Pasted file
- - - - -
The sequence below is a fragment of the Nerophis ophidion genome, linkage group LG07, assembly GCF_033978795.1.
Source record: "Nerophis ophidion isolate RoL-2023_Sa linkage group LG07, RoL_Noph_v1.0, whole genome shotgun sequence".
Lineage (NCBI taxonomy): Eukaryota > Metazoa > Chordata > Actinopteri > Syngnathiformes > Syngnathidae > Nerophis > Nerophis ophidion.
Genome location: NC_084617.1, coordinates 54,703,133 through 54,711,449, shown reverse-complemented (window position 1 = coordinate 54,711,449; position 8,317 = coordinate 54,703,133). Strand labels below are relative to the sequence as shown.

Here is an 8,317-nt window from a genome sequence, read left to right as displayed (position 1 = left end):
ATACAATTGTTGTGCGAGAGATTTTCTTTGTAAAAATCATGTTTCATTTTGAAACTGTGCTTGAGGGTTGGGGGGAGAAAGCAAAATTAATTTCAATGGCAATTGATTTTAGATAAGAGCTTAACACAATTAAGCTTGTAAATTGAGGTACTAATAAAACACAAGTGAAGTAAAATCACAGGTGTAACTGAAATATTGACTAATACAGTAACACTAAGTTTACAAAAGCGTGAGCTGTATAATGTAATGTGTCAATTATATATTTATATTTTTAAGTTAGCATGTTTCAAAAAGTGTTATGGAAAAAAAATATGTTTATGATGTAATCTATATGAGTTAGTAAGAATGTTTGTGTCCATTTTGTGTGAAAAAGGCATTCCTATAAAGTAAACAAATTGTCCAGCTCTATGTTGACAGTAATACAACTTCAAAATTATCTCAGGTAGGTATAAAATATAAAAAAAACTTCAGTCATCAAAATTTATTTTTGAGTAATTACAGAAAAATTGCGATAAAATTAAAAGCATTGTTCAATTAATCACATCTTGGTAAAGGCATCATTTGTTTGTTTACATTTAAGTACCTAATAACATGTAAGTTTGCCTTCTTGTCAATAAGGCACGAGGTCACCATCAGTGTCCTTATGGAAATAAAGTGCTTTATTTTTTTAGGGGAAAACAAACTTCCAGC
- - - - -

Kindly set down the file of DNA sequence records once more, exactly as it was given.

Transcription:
The sequence below is a fragment of the Nerophis ophidion genome, linkage group LG07, assembly GCF_033978795.1.
Source record: "Nerophis ophidion isolate RoL-2023_Sa linkage group LG07, RoL_Noph_v1.0, whole genome shotgun sequence".
Lineage (NCBI taxonomy): Eukaryota > Metazoa > Chordata > Actinopteri > Syngnathiformes > Syngnathidae > Nerophis > Nerophis ophidion.
Genome location: NC_084617.1, coordinates 54,703,133 through 54,711,449, shown reverse-complemented (window position 1 = coordinate 54,711,449; position 8,317 = coordinate 54,703,133). Strand labels below are relative to the sequence as shown.

Here is an 8,317-nt window from a genome sequence, read left to right as displayed (position 1 = left end):
ATACAATTGTTGTGCGAGAGATTTTCTTTGTAAAAATCATGTTTCATTTTGAAACTGTGCTTGAGGGTTGGGGGGAGAAAGCAAAATTAATTTCAATGGCAATTGATTTTAGATAAGAGCTTAACACAATTAAGCTTGTAAATTGAGGTACTAATAAAACACAAGTGAAGTAAAATCACAGGTGTAACTGAAATATTGACTAATACAGTAACACTAAGTTTACAAAAGCGTGAGCTGTATAATGTAATGTGTCAATTATATATTTATATTTTTAAGTTAGCATGTTTCAAAAAGTGTTATGGAAAAAAAATATGTTTATGATGTAATCTATATGAGTTAGTAAGAATGTTTGTGTCCATTTTGTGTGAAAAAGGCATTCCTATAAAGTAAACAAATTGTCCAGCTCTATGTTGACAGTAATACAACTTCAAAATTATCTCAGGTAGGTATAAAATATAAAAAAAACTTCAGTCATCAAAATTTATTTTTGAGTAATTACAGAAAAATTGCGATAAAATTAAAAGCATTGTTCAATTAATCACATCTTGGTAAAGGCATCATTTGTTTGTTTACATTTAAGTACCTAATAACATGTAAGTTTGCCTTCTTGTCAATAAGGCACGAGGTCACCATCAGTGTCCTTATGGAAATAAAGTGCTTTATTTTTTTAGGGGAAAACAAACTTCCAGC